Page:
Damaging Another Person’s Property or Car

What Is Criminal Mischief in the Third Degree?

Criminal mischief in the third degree has two forms. First, it is when a person with prior criminal mischief convictions damages a car by breaking into it. Second, and far more common, is when someone damages another person’s property worth more than $250.

When the Charge of Criminal Mischief in the Third Degree Applies

In order to be guilty of criminal mischief in the third degree, a person needs to damage property worth more than $250 and meet two additional conditions: you need to intend to damage the property in question, and you must have no reasonable basis to believe that you are entitled to inflict the damage. Intent is an important element of this charge, and it doesn’t need to be explicit. In fact, intent can often be inferred from a person’s actions. For example, a man in New York State was convicted of third-degree criminal mischief for shoveling snow and large chunks of ice onto his neighbor’s car and breaking the windshield. Although he did not explicitly intend to break the windshield, it was a reasonably foreseeable outcome of his actions.

Criminal mischief in the third degree can also be charged in conjunction with other related crimes, such as burglary or assault. For instance, one man convicted of this charge for firing a gun out of a moving car and hitting another vehicle, along with several weapons charges. But third-degree criminal mischief can also stand alone, as with the graffiti artist who was convicted of the charge for the damage he did to the walls of buildings.

NY PENAL § 145.05: Criminal Mischief in the Third Degree

New York State’s penal code says:

A person is guilty of criminal mischief in the third degree when, with intent to damage property of another person, and having no right to do so nor any reasonable ground to believe that he or she has such right, he or she:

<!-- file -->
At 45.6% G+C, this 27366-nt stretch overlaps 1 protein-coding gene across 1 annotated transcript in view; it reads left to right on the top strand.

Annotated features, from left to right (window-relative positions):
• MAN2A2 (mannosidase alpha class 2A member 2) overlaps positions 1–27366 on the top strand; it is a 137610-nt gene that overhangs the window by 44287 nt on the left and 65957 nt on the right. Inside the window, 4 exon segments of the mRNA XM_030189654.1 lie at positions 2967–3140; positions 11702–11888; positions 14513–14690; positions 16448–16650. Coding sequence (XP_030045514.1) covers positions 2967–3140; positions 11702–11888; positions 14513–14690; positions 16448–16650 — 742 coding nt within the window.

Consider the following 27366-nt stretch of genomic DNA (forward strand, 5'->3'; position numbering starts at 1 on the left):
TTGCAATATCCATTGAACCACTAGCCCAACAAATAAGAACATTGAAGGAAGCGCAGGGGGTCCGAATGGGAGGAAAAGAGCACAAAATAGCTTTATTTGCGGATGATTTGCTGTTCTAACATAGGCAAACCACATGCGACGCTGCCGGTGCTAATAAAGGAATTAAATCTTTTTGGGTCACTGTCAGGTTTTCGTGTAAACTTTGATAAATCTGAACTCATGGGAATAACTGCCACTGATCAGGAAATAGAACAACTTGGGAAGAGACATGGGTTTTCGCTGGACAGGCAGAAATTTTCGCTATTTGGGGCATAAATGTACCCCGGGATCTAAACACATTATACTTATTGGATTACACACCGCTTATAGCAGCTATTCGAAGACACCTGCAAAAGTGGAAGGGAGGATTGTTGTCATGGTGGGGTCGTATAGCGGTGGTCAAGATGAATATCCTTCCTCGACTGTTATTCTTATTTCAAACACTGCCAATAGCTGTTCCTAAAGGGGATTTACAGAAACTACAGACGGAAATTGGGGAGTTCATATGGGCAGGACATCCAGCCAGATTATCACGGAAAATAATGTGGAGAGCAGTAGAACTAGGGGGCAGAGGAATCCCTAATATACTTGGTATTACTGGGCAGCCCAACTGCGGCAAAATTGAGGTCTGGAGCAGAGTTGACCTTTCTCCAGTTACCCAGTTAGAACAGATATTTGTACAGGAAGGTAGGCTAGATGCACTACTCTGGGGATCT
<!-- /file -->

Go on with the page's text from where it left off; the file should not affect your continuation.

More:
1. damages the motor vehicle of another person, by breaking into such vehicle when it is locked with the intent of stealing property, and within the previous ten year period, has been convicted three or more times, in separate criminal transactions for which sentence was imposed on separate occasions, of criminal mischief in the fourth degree as defined in section 145.00, criminal mischief in the third degree as defined in this section, criminal mischief in the second degree as defined in section 145.10, or criminal mischief in the first degree as defined in section 145.12 of this article; or
  2. damages property of another person in an amount exceeding two hundred fifty dollars.

Criminal mischief in the third degree is a class E felony.

What Can Happen to Me If I Am Convicted of Criminal Mischief in the Third Degree?

Criminal mischief in the third degree is a class E felony, and if you are convicted, you can be sentenced to as much as four years in jail. Because of this you need to take this charge seriously. If you are charged on Long Island, you need to consult an experienced criminal defense attorney immediately. He will know what defense strategies are most likely to work in your case, such as challenging the value of the damaged property or the intent to inflict the damage. These tactics have worked before, but only your Long Island criminal defense lawyer can advise you about the right approach for your case.

What Should I Do Next?

If you are charged with criminal mischief in the third degree in Queens, Nassau, or Suffolk County, take the charge seriously. Do not attempt to “clear things up” with the police or prosecutors. Hire a Long Island criminal defense lawyer immediately and let him talk to the authorities on your behalf. He has the knowledge and experience to effectively represent you and to make sure that any impact on your life is minimal.

Criminal Mischief in the Third Degree
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